Taking the floor, H.E. Ambassador Zahir Tanin, Permanent Representative of Afghanistan to the United Nations, noted the timeliness of the Security Council debate. “War and conflict affect more lives today, all over the world but particularly in Afghanistan and the wider region, than at any time in recent history,” he said.  “Millions of families have been forced to flee their homes, and millions of women and children have been left vulnerable, bearing the brunt of the burden of these tragic circumstances.”

Ambassador Tanin stressed that the people of Afghanistan, particularly women and girls, have suffered immensely as a result of almost 40 years of war and conflict. “Violence in my country shattered their lives, interrupted their educations, threatened their livelihoods, destroyed their communities, and pushed them from their homes to other countries or to unfamiliar cities and slums,” he said.  Despite these challenges, the Ambassador noted that the new President and National Unity Government are committed to women’s full and equal participation at all levels of governance and decision-making.


Ambassador Tanin concluded his statement by emphasizing that as Afghanistan prepares for the challenging transition from international security forces to Afghan forces and institutions at the end of this year, the Government of Afghanistan believes that women’s participation is critical to preserving and enhancing the gains of the last 12 years and to the future stability, democracy, prosperity and peace of the country. “Afghan women,” he said, “have suffered immensely as a result of Taliban rule, extremism and decades of war. It is only when they are free from violence, want and fear that we will be able to secure democracy, stability and lasting peace in Afghanistan.”



Ambassador Tanin Welcomes East West Institute Report, “Afghanistan Reconnected” at the United Nations

On 17 October at the United Nations, the East West Institute (EWI) presented key recommendations from its latest report,  “Afghanistan Reconnected: Regional Economic Security Beyond 2014,” which highlights the potential for economic growth and stability in Central Asia.  The event was supported by the Permanent Missions of Germany and the United Arab Emirates to the United Nations.  Permanent Representatives to the United Nations of several of Afghanistan’s neighbor countries, including China, India, Kazakhstan, Pakistan, Turkey, Tajikistan and other government officials participated in the event, as well as United Nations officials, civil society representatives, and experts.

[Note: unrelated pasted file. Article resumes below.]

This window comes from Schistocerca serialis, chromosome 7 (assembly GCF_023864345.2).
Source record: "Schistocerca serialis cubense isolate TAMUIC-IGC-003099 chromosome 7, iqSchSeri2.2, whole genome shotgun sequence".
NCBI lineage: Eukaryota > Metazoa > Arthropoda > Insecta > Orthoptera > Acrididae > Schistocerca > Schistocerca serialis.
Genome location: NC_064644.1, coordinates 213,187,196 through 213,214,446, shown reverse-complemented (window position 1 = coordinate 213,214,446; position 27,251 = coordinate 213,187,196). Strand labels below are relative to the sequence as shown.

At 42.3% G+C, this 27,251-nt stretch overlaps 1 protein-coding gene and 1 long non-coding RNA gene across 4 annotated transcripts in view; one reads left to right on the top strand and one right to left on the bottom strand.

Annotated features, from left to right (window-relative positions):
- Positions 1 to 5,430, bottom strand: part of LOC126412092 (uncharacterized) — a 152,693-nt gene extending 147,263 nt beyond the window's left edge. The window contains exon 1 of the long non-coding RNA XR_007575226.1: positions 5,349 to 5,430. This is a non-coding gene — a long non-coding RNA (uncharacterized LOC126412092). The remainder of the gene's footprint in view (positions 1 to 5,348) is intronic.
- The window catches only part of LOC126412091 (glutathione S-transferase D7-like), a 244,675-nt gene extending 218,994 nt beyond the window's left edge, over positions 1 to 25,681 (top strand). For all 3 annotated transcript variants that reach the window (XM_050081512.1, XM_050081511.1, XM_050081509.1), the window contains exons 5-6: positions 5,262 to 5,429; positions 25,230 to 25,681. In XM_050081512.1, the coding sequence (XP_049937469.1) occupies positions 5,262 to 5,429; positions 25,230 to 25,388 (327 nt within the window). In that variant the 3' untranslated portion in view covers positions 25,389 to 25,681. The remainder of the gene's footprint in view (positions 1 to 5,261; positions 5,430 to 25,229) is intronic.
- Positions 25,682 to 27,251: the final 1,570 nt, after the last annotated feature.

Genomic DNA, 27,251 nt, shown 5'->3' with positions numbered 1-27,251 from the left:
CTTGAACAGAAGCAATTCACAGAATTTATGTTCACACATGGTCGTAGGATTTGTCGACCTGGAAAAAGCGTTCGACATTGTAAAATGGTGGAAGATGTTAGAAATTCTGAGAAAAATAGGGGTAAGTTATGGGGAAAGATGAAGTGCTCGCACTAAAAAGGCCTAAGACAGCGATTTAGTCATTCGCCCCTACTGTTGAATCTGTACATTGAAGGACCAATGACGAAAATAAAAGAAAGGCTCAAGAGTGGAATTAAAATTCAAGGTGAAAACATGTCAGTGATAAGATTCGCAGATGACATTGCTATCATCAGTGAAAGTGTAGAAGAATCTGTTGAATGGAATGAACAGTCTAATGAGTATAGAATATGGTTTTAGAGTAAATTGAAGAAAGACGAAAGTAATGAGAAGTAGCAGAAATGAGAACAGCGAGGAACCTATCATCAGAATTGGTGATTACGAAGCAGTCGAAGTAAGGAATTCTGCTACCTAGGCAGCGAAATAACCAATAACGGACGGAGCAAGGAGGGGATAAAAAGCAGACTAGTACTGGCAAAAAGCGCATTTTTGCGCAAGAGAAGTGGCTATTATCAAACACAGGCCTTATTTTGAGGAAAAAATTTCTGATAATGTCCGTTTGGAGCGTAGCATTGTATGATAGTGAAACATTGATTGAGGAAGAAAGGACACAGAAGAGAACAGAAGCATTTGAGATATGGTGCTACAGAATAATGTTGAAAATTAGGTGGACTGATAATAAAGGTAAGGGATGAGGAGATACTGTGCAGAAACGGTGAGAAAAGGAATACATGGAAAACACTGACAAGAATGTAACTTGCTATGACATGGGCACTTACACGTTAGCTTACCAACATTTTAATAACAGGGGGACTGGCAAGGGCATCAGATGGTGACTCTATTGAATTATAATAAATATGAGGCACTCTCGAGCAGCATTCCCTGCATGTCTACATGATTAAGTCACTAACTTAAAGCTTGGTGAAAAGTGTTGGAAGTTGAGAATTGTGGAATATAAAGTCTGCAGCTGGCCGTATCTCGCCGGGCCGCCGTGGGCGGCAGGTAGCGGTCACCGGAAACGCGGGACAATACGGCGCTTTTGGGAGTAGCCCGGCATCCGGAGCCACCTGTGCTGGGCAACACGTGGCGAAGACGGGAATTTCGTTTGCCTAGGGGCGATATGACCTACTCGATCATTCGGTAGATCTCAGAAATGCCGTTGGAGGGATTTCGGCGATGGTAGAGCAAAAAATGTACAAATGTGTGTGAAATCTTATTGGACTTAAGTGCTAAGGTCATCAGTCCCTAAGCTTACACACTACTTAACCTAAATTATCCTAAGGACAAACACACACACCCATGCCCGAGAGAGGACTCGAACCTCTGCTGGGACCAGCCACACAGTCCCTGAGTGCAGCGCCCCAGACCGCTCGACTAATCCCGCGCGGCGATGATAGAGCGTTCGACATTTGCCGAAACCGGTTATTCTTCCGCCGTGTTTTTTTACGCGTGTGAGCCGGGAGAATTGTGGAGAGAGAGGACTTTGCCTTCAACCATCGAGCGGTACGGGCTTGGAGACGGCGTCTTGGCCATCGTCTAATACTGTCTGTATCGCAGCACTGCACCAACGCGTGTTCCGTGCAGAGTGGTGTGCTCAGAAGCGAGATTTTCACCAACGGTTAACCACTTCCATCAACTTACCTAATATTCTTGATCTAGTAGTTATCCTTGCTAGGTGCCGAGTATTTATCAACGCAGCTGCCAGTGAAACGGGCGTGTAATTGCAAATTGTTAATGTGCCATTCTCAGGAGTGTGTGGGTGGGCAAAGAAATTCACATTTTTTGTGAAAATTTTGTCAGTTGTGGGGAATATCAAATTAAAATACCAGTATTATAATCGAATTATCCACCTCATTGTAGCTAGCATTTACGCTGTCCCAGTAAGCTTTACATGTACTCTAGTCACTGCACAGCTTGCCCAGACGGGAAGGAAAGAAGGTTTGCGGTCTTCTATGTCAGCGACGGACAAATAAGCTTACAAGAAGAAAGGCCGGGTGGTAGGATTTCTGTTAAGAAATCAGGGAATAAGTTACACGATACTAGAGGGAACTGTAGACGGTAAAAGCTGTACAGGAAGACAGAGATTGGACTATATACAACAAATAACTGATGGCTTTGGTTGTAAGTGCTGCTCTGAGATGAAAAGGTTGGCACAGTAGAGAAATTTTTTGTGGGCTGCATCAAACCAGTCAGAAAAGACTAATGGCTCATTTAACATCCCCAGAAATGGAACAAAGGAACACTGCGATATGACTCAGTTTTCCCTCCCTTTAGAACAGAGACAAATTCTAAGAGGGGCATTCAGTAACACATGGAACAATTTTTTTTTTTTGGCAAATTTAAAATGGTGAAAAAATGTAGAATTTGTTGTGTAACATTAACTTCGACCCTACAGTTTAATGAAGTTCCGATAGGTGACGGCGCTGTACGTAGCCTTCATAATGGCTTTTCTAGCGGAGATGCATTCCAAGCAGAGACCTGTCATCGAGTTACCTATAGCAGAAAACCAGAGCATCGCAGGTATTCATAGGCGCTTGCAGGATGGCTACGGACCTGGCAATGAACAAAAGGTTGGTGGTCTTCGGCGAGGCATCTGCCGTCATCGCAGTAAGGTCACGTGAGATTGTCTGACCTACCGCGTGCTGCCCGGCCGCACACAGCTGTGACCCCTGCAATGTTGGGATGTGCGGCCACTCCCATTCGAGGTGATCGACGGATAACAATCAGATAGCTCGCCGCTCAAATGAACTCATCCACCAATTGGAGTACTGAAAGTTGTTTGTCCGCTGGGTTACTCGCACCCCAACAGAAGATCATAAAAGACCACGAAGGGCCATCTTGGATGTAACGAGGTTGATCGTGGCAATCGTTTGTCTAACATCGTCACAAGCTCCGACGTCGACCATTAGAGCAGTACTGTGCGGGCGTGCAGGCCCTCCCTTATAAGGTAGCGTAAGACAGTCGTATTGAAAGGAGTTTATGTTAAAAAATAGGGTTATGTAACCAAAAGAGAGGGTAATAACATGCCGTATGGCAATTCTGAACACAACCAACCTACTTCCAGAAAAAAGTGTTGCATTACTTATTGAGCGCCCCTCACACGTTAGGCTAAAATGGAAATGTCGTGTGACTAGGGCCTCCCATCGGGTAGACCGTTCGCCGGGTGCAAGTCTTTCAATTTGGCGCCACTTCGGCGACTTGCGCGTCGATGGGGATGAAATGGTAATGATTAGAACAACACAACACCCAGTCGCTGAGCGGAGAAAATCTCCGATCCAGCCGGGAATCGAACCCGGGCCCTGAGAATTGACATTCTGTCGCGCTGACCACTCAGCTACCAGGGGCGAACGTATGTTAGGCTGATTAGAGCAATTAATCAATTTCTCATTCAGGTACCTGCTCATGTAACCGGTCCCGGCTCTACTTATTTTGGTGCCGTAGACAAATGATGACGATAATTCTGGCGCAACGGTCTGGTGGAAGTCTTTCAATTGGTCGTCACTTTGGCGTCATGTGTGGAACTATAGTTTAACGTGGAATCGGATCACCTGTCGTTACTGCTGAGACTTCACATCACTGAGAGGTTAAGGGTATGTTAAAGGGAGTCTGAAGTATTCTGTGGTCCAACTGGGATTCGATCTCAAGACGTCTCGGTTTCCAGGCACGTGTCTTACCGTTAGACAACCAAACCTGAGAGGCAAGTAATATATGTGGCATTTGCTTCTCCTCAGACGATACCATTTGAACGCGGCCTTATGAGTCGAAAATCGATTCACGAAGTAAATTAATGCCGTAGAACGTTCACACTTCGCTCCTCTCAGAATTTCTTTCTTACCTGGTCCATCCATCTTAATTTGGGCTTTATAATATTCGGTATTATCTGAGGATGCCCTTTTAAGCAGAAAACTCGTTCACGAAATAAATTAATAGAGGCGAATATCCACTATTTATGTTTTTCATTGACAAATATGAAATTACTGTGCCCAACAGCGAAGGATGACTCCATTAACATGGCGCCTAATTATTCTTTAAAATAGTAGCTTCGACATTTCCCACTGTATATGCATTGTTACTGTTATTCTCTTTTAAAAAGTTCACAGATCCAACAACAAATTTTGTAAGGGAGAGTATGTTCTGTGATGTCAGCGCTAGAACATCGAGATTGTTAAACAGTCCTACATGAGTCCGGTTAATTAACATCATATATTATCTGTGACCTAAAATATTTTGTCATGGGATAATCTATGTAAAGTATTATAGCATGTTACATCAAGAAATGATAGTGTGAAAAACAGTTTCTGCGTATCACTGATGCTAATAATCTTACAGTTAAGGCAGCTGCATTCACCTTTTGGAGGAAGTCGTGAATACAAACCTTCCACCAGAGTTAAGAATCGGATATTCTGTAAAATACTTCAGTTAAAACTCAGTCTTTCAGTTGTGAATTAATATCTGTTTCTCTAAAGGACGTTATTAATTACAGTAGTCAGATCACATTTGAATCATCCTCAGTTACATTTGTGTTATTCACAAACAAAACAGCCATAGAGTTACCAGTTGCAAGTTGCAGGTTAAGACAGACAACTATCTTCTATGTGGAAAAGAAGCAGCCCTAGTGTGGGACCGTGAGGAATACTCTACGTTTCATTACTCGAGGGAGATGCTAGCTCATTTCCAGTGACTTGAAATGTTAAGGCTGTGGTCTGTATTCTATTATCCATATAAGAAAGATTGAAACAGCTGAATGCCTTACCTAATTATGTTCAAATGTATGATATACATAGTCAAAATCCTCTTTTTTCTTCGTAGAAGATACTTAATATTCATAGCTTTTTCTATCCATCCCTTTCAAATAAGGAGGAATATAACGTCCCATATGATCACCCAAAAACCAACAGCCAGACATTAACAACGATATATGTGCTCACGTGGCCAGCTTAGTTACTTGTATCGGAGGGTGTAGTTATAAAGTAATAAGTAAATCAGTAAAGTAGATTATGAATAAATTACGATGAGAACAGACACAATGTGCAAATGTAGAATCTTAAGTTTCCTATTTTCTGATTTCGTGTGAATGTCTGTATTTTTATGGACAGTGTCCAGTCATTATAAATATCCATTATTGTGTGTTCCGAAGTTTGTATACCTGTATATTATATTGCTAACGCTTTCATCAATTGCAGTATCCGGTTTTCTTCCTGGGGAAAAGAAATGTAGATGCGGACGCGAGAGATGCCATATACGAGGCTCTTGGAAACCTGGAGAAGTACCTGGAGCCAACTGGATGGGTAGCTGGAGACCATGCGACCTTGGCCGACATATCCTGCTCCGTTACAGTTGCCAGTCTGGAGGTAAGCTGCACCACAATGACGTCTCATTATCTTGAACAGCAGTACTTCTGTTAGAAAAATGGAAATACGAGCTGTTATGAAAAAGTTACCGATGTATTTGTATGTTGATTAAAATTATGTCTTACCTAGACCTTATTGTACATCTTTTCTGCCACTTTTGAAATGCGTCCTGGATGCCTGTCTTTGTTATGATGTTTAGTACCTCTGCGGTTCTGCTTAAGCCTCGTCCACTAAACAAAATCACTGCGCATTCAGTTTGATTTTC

IMG_2722Afghanistan’s Permanent Representative to the United Nations, H.E. Ambassador Zahir Tanin, delivered the welcome address. He highlighted the importance of EWI’s Abu Dhabi Process report and its aim to identify and promote opportunities for economic growth in Afghanistan and the region.  The initiative “could not have come at a more timely moment,” the Ambassador remarked.  “Just a few weeks ago, a new President was inaugurated in what was the country’s first democratic transition of power from one President to the next.”  The new national unity government, led by newly elected President Dr. Ashraf Ghani Ahmadzai,  is focused on securing long-term peace, security and economic development in Afghanistan.

Ambassador Tanin emphasized the importance of regional cooperation to stability in Afghanistan. “Our economic cooperation and our economic interconnectivity provide us with a solid basis for strengthened peace, security and stability both in Afghanistan and in the region, which in turn will a create a safe environment for investment and build greater confidence between countries,” he said. “This mutually enforcing relationship applies not only to Afghanistan but also to region as a whole.”

Following Ambassador Tanin’s remarks, other distinguished government representatives, civil society members and business leaders participated in panel format to frame the economic and political context following the recent Presidential elections and to discuss opportunities for economic growth in Afghanistan.